Thursday, 24 August 2017


After a pretty average mothing season at the country park, one or two scarce species have been dropping into the trap in recent nights. Star moth of the year was this nationally scarce Mocha moth, pictured above resting on the scruffy Perspex top of the Robinson moth-trap on the night of Monday 21st.

I believe this is the first mocha record for north-east Essex and it's currently only being found in a few woodlands in south Essex so it's a bit of a mystery where this individual may have originated from. The foodplant is field maple, of which there's quite a bit growing here at the park.
The moth is supposedly named after the semi-precious stone, the mocha stone, which has similar markings.

Another attractive moth found in the trap on Tuesday morning was this pink coloured vestal moth. A migrant moth which arrives from the continent in varying numbers each year. This is the first record since 2006 which is very surprising considering how the park on the coast is ideally located for immigrant moths. Admiring the bright pink diagonal stripe across each wing and the other pink patches too, makes the long wait for this scarce visitor all the more worthwhile.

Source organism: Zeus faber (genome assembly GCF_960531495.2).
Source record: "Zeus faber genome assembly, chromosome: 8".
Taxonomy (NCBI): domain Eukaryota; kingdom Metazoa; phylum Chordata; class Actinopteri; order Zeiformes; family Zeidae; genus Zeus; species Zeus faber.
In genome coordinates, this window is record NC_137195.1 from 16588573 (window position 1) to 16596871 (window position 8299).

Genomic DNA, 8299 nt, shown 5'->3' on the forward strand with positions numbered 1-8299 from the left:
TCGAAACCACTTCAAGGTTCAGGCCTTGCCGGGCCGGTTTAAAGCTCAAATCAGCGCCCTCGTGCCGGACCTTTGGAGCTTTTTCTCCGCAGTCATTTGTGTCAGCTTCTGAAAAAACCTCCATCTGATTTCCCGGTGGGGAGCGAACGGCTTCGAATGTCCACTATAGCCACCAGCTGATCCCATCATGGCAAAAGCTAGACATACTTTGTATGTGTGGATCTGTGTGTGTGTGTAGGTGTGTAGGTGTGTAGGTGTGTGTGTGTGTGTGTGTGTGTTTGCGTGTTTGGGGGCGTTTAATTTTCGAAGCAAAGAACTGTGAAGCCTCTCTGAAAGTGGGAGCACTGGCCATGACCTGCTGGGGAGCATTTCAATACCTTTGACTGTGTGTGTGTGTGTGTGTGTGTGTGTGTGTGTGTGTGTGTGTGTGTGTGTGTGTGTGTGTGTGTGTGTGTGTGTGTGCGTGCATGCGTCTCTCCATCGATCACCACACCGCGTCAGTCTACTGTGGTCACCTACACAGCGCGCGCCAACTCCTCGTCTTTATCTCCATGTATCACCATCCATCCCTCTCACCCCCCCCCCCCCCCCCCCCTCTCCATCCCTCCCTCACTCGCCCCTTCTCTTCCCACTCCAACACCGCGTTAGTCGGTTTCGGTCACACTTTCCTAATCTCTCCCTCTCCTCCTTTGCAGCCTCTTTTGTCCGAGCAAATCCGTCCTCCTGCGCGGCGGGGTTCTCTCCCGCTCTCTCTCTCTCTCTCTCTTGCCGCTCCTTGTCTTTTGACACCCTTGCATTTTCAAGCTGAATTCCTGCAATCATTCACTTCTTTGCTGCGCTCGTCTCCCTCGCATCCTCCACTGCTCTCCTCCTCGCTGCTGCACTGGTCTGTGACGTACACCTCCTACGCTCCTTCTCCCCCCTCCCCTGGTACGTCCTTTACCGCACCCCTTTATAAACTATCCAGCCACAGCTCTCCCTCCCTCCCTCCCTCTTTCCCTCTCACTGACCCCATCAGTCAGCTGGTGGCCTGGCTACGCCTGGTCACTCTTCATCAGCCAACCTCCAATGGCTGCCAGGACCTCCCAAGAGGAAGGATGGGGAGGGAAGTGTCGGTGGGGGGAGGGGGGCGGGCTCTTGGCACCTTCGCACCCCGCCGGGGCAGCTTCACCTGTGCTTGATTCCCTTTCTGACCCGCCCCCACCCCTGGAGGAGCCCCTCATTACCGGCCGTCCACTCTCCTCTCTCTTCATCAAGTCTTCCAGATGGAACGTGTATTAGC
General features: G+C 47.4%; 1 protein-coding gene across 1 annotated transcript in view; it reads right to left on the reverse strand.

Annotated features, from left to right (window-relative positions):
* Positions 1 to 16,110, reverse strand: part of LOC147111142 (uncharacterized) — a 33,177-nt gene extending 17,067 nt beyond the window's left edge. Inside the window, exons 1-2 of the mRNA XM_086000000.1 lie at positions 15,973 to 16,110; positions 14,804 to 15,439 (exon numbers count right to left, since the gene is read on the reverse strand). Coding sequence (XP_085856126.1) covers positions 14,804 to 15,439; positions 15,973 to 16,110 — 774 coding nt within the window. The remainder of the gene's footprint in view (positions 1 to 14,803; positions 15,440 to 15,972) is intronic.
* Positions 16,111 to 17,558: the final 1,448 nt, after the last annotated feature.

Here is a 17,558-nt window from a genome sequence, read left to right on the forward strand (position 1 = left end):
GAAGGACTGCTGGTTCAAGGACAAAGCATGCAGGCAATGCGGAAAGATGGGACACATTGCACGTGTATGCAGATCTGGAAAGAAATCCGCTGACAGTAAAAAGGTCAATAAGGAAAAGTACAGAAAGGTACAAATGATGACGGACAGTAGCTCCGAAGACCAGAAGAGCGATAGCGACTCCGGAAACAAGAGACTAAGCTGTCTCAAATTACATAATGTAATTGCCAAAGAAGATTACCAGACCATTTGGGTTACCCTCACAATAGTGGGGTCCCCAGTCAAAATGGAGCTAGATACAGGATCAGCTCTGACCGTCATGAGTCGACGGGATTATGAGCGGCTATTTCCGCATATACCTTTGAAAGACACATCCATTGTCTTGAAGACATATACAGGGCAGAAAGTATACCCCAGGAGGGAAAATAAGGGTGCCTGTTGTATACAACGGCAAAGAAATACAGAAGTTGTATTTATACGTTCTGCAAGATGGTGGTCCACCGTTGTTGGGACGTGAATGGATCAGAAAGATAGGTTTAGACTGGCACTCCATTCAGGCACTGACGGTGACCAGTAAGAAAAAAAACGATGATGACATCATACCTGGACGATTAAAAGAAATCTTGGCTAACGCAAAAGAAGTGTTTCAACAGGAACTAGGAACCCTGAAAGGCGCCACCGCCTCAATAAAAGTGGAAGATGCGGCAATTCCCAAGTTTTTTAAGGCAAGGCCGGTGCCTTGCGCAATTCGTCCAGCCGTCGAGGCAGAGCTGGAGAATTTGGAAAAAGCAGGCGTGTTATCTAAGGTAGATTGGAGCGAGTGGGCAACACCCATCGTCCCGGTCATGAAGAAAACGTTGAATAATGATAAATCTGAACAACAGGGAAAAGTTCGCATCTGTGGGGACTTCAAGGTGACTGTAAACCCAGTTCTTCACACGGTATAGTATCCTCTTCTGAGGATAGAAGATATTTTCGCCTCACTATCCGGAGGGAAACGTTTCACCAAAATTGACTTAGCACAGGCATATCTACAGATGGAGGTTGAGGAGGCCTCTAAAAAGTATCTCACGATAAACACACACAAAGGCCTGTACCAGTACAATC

There have been lots of latticed heath moths turning up at moth traps in parts of Essex and south Suffolk during the middle period of August. Over 150 were recorded at the trap on 11th August, while on the 21st, among the fifty or so usual chequered patterned form of latticed heaths was this striking dark form pictured above. This unusual form known as alboguttata which displays a number of pale spots, has not been seen here before.

Even the underside of the wings show the dark pattern but otherwise looks and flutters about just like the other latticed heaths.

The warm night on Monday 21st brought one or two other migrant moths including this dark swordgrass.
Although only about 33 species of macro moth were noted, there was a good showing of over 300 individuals in the trap. Lots of flounced rustics, setaceous Hebrew characters, latticed heaths, uncertains / rustics and vine's rustics.

Another noteworthy immigrant moth was the scarce bordered straw which appeared on Tuesday 22nd with a second individual the following night. Like the vestal which has proved very elusive over the years, this moth was last recorded at the park in 2006.

The large thorn seems has been thriving at the country park in recent years with the first two individuals for this year already appearing at the trap on Wednesday 23rd. More should be appearing into early September.

The dark-bordered pearl (Evergestis limbata), was another nationally scarce species at the park on the 23rd, the second record for the site after the first one four years ago. This is a rare migrant micro-moth in southern England.
Other migrant micro moths noted were several rush veneers and rusty dot pearls.

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